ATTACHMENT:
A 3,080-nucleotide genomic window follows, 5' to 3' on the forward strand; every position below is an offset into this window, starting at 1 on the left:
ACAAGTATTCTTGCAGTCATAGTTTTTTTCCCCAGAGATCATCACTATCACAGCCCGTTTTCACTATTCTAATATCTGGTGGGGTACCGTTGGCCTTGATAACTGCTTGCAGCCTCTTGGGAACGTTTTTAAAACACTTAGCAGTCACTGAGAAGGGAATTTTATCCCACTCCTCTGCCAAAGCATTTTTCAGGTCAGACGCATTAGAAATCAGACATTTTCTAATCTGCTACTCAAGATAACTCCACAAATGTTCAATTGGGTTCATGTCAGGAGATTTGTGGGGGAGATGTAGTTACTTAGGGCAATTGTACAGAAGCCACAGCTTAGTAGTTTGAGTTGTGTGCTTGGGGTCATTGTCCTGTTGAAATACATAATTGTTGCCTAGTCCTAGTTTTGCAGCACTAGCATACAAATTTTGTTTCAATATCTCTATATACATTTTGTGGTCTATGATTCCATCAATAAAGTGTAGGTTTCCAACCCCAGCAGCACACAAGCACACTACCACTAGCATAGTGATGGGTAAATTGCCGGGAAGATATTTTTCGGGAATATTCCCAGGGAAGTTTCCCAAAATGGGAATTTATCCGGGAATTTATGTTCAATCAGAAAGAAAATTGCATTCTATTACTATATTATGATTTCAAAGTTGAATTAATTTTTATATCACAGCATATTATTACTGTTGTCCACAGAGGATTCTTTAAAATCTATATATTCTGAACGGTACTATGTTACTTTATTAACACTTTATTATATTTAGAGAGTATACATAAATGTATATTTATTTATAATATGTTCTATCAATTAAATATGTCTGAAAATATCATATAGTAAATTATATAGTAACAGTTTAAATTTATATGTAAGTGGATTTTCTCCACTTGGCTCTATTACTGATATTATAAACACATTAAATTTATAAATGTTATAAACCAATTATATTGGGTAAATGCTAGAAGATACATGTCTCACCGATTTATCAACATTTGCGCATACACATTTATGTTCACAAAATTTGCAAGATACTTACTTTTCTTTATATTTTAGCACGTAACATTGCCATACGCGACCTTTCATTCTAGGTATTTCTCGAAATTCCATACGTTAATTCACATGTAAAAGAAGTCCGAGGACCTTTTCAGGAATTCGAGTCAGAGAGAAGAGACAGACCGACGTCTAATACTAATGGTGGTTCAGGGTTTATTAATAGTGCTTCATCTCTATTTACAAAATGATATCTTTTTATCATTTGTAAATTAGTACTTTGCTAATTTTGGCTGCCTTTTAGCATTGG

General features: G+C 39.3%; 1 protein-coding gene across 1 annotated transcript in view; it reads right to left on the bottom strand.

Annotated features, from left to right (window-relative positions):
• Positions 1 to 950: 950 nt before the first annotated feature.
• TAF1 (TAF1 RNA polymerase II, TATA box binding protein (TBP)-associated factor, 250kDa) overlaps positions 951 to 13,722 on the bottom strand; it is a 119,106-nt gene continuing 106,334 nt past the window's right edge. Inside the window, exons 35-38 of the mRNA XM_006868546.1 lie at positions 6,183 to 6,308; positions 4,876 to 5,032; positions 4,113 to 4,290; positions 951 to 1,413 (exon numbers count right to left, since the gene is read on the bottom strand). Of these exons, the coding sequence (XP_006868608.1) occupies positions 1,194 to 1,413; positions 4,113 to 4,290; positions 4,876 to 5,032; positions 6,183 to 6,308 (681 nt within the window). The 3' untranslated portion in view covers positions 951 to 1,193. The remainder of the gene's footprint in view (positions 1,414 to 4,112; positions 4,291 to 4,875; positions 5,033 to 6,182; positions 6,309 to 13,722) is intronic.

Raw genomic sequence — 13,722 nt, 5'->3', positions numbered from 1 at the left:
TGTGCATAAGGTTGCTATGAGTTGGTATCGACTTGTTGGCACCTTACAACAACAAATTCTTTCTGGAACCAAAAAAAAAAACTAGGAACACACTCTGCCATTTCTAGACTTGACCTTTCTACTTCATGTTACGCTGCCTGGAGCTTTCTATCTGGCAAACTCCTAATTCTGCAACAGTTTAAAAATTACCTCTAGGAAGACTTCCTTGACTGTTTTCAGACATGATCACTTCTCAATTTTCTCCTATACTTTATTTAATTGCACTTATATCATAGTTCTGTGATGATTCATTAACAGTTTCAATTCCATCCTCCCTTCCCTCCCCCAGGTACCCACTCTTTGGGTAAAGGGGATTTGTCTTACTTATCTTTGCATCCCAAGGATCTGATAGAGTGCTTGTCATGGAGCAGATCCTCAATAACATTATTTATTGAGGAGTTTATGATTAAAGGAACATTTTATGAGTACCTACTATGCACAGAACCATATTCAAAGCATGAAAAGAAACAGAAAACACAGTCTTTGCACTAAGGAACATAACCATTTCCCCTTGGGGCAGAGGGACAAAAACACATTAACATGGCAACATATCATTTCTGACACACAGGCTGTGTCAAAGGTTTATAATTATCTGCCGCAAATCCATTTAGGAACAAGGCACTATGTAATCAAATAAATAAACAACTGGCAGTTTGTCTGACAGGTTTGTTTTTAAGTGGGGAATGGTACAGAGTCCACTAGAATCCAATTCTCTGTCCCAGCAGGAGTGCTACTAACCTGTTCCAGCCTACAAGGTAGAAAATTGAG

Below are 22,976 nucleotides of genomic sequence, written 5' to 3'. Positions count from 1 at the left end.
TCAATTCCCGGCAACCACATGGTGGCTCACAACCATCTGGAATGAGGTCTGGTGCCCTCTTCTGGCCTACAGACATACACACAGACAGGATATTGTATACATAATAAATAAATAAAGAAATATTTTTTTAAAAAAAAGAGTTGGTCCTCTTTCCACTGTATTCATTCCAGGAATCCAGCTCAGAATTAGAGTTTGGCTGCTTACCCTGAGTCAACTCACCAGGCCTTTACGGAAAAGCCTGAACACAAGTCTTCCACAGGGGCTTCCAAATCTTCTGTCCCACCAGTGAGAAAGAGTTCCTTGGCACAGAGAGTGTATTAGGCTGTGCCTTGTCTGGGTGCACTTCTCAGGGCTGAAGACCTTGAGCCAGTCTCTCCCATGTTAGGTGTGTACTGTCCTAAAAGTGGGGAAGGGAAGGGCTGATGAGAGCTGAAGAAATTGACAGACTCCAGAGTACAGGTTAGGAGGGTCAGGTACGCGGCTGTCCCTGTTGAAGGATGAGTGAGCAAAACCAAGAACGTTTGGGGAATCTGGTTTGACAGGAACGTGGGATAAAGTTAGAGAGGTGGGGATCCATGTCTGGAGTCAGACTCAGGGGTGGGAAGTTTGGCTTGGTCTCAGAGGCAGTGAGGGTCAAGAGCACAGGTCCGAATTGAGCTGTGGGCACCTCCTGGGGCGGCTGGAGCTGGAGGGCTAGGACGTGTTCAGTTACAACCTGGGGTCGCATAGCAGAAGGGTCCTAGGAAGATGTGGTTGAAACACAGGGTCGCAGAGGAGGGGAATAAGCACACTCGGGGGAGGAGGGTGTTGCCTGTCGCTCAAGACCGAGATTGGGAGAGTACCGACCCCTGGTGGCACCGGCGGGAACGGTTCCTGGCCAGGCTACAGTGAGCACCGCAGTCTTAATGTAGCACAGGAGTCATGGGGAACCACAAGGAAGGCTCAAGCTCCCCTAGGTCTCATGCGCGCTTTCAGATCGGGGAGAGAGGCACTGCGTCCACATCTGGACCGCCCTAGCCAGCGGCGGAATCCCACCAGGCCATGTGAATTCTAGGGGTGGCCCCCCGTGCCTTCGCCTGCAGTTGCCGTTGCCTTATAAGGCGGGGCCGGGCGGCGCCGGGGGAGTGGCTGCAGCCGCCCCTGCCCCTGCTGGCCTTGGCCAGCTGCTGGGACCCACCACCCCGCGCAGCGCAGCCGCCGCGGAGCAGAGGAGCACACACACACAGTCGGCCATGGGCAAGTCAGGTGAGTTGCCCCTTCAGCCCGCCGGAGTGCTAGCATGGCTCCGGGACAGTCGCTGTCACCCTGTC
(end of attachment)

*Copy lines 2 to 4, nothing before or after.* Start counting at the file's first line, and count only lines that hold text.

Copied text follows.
ACAAGTATTCTTGCAGTCATAGTTTTTTTCCCCAGAGATCATCACTATCACAGCCCGTTTTCACTATTCTAATATCTGGTGGGGTACCGTTGGCCTTGATAACTGCTTGCAGCCTCTTGGGAACGTTTTTAAAACACTTAGCAGTCACTGAGAAGGGAATTTTATCCCACTCCTCTGCCAAAGCATTTTTCAGGTCAGACGCATTAGAAATCAGACATTTTCTAATCTGCTACTCAAGATAACTCCACAAATGTTCAATTGGGTTCATGTCAGGAGATTTGTGGGGGAGATGTAGTTACTTAGGGCAATTGTACAGAAGCCACAGCTTAGTAGTTTGAGTTGTGTGCTTGGGGTCATTGTCCTGTTGAAATACATAATTGTTGCCTAGTCCTAGTTTTGCAGCACTAGCATACAAATTTTGTTTCAATATCTCTATATACATTTTGTGGTCTATGATTCCATCAATAAAGTGTAGGTTTCCAACCCCAGCAGCACACAAGCACACTACCACTAGCATAGTGATGGGTAAATTGCCGGGAAGATATTTTTCGGGAATATTCCCAGGGAAGTTTCCCAAAATGGGAATTTATCCGGGAATTTATGTTCAATCAGAAAGAAAATTGCATTCTATTACTATATTATGATTTCAAAGTTGAATTAATTTTTATATCACAGCATATTATTACTGTTGTCCACAGAGGATTCTTTAAAATCTATATATTCTGAACGGTACTATGTTACTTTATTAACACTTTATTATATTTAGAGAGTATACATAAATGTATATTTATTTATAATATGTTCTATCAATTAAATATGTCTGAAAATATCATATAGTAAATTATATAGTAACAGTTTAAATTTATATGTAAGTGGATTTTCTCCACTTGGCTCTATTACTGATATTATAAACACATTAAATTTATAAATGTTATAAACCAATTATATTGGGTAAATGCTAGAAGATACATGTCTCACCGATTTATCAACATTTGCGCATACACATTTATGTTCACAAAATTTGCAAGATACTTACTTTTCTTTATATTTTAGCACGTAACATTGCCATACGCGACCTTTCATTCTAGGTATTTCTCGAAATTCCATACGTTAATTCACATGTAAAAGAAGTCCGAGGACCTTTTCAGGAATTCGAGTCAGAGAGAAGAGACAGACCGACGTCTAATACTAATGGTGGTTCAGGGTTTATTAATAGTGCTTCATCTCTATTTACAAAATGATATCTTTTTATCATTTGTAAATTAGTACTTTGCTAATTTTGGCTGCCTTTTAGCATTGG

General features: G+C 39.3%; 1 protein-coding gene across 1 annotated transcript in view; it reads right to left on the bottom strand.

Annotated features, from left to right (window-relative positions):